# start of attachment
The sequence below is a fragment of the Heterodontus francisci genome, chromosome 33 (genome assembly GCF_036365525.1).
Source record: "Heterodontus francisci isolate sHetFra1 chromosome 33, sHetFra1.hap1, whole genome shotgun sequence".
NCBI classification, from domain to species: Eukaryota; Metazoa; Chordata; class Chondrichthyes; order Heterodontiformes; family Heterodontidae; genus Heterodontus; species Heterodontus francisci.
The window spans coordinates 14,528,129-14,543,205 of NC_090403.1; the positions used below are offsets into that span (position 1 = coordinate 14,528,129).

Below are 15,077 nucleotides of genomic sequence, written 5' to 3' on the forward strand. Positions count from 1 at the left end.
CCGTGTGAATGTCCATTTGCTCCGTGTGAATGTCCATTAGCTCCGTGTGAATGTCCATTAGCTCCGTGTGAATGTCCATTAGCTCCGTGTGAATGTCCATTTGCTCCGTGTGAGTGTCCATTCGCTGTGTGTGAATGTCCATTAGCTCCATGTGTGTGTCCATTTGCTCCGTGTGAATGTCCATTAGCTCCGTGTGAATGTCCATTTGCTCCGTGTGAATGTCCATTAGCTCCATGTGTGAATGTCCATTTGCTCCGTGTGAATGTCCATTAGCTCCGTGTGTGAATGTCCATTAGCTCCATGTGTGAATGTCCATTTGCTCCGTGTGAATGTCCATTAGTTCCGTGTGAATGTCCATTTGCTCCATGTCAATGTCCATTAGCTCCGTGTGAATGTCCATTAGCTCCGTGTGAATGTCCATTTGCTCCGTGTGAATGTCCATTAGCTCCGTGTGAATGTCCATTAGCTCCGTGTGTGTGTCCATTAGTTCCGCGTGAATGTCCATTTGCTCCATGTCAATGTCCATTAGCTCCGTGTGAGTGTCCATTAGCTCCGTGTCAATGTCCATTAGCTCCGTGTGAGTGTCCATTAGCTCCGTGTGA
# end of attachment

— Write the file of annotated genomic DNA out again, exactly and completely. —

The sequence below is a fragment of the Heterodontus francisci genome, chromosome 33 (genome assembly GCF_036365525.1).
Source record: "Heterodontus francisci isolate sHetFra1 chromosome 33, sHetFra1.hap1, whole genome shotgun sequence".
NCBI classification, from domain to species: Eukaryota; Metazoa; Chordata; class Chondrichthyes; order Heterodontiformes; family Heterodontidae; genus Heterodontus; species Heterodontus francisci.
The window spans coordinates 14,528,129-14,543,205 of NC_090403.1; the positions used below are offsets into that span (position 1 = coordinate 14,528,129).

Below are 15,077 nucleotides of genomic sequence, written 5' to 3' on the forward strand. Positions count from 1 at the left end.
CCGTGTGAATGTCCATTTGCTCCGTGTGAATGTCCATTAGCTCCGTGTGAATGTCCATTAGCTCCGTGTGAATGTCCATTAGCTCCGTGTGAATGTCCATTTGCTCCGTGTGAGTGTCCATTCGCTGTGTGTGAATGTCCATTAGCTCCATGTGTGTGTCCATTTGCTCCGTGTGAATGTCCATTAGCTCCGTGTGAATGTCCATTTGCTCCGTGTGAATGTCCATTAGCTCCATGTGTGAATGTCCATTTGCTCCGTGTGAATGTCCATTAGCTCCGTGTGTGAATGTCCATTAGCTCCATGTGTGAATGTCCATTTGCTCCGTGTGAATGTCCATTAGTTCCGTGTGAATGTCCATTTGCTCCATGTCAATGTCCATTAGCTCCGTGTGAATGTCCATTAGCTCCGTGTGAATGTCCATTTGCTCCGTGTGAATGTCCATTAGCTCCGTGTGAATGTCCATTAGCTCCGTGTGTGTGTCCATTAGTTCCGCGTGAATGTCCATTTGCTCCATGTCAATGTCCATTAGCTCCGTGTGAGTGTCCATTAGCTCCGTGTCAATGTCCATTAGCTCCGTGTGAGTGTCCATTAGCTCCGTGTGA